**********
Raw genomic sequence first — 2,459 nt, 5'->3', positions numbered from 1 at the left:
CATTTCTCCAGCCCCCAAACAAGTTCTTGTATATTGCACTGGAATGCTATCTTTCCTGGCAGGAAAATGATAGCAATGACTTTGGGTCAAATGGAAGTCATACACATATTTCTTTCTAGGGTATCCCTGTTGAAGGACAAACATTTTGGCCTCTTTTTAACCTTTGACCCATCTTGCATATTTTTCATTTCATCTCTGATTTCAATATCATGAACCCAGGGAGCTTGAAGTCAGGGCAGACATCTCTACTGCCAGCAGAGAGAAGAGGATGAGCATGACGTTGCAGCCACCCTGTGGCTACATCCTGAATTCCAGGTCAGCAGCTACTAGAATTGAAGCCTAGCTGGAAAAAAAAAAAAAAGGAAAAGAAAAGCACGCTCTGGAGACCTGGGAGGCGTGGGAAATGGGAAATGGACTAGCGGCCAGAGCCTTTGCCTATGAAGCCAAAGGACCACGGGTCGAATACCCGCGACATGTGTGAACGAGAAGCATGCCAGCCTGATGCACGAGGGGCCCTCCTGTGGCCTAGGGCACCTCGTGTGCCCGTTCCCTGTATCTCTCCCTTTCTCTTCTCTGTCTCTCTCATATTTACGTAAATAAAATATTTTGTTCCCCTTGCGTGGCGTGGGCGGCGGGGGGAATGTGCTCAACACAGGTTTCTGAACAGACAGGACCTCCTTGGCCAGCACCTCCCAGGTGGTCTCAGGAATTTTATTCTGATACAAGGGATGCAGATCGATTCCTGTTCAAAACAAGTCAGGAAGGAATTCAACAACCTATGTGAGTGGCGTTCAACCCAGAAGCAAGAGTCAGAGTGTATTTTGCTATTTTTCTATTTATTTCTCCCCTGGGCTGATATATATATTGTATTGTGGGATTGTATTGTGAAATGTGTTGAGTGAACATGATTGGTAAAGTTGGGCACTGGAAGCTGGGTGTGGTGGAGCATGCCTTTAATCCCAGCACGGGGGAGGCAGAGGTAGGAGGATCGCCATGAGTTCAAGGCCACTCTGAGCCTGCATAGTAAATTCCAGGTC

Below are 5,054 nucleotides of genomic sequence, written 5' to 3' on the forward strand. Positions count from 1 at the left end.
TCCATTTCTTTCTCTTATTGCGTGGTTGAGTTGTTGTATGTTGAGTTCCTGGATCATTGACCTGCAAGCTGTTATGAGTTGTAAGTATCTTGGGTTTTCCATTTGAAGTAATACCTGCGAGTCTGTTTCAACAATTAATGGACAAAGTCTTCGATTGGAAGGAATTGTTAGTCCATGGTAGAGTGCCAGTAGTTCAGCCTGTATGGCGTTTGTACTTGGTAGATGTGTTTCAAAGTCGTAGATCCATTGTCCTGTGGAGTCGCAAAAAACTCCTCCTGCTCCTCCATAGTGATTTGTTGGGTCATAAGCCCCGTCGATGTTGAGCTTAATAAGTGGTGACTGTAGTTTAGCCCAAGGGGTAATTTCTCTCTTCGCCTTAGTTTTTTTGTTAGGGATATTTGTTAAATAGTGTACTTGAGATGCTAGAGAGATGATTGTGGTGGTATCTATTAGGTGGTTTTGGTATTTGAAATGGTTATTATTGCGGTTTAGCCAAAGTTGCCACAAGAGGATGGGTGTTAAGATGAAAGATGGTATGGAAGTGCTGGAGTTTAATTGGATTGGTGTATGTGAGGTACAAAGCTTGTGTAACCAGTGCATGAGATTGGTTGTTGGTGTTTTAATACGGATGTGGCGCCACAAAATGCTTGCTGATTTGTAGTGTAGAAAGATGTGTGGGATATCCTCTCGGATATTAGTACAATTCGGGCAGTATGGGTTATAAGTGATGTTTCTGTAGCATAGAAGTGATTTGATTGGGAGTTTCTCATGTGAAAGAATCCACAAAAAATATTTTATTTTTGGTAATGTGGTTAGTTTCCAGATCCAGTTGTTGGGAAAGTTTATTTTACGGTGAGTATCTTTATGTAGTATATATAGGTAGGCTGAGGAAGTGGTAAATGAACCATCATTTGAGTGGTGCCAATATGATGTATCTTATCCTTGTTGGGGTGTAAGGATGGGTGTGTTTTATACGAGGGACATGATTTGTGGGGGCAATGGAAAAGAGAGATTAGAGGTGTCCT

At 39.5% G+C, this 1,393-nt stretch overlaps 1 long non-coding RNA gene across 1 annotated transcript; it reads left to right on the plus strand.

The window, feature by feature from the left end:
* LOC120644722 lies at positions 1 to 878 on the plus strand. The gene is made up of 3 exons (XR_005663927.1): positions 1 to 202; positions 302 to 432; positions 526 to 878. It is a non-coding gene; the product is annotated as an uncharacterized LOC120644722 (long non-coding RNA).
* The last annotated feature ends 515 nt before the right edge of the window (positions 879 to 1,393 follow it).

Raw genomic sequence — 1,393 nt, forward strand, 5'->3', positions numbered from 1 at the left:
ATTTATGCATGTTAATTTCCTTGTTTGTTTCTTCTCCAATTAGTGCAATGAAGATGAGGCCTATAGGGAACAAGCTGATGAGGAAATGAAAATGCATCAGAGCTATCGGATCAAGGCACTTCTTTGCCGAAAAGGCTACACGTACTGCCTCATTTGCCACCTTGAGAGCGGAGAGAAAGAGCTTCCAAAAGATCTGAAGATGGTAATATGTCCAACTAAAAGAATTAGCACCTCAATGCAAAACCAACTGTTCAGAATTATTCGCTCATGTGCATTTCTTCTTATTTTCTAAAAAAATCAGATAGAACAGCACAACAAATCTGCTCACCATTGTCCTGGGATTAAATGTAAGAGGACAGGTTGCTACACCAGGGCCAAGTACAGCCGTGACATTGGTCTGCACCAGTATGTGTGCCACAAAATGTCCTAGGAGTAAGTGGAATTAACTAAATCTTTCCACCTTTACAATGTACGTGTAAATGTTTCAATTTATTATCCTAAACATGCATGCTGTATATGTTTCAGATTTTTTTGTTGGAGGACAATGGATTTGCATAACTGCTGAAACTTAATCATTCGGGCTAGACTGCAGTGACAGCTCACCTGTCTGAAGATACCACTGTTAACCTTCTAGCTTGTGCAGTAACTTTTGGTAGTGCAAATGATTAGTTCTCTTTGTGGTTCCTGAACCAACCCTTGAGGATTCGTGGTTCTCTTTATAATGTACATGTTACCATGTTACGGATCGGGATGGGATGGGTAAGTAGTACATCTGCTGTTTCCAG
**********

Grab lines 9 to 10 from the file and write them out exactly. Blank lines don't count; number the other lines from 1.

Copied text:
Raw genomic sequence — 1,393 nt, forward strand, 5'->3', positions numbered from 1 at the left:
ATTTATGCATGTTAATTTCCTTGTTTGTTTCTTCTCCAATTAGTGCAATGAAGATGAGGCCTATAGGGAACAAGCTGATGAGGAAATGAAAATGCATCAGAGCTATCGGATCAAGGCACTTCTTTGCCGAAAAGGCTACACGTACTGCCTCATTTGCCACCTTGAGAGCGGAGAGAAAGAGCTTCCAAAAGATCTGAAGATGGTAATATGTCCAACTAAAAGAATTAGCACCTCAATGCAAAACCAACTGTTCAGAATTATTCGCTCATGTGCATTTCTTCTTATTTTCTAAAAAAATCAGATAGAACAGCACAACAAATCTGCTCACCATTGTCCTGGGATTAAATGTAAGAGGACAGGTTGCTACACCAGGGCCAAGTACAGCCGTGACATTGGTCTGCACCAGTATGTGTGCCACAAAATGTCCTAGGAGTAAGTGGAATTAACTAAATCTTTCCACCTTTACAATGTACGTGTAAATGTTTCAATTTATTATCCTAAACATGCATGCTGTATATGTTTCAGATTTTTTTGTTGGAGGACAATGGATTTGCATAACTGCTGAAACTTAATCATTCGGGCTAGACTGCAGTGACAGCTCACCTGTCTGAAGATACCACTGTTAACCTTCTAGCTTGTGCAGTAACTTTTGGTAGTGCAAATGATTAGTTCTCTTTGTGGTTCCTGAACCAACCCTTGAGGATTCGTGGTTCTCTTTATAATGTACATGTTACCATGTTACGGATCGGGATGGGATGGGTAAGTAGTACATCTGCTGTTTCCAG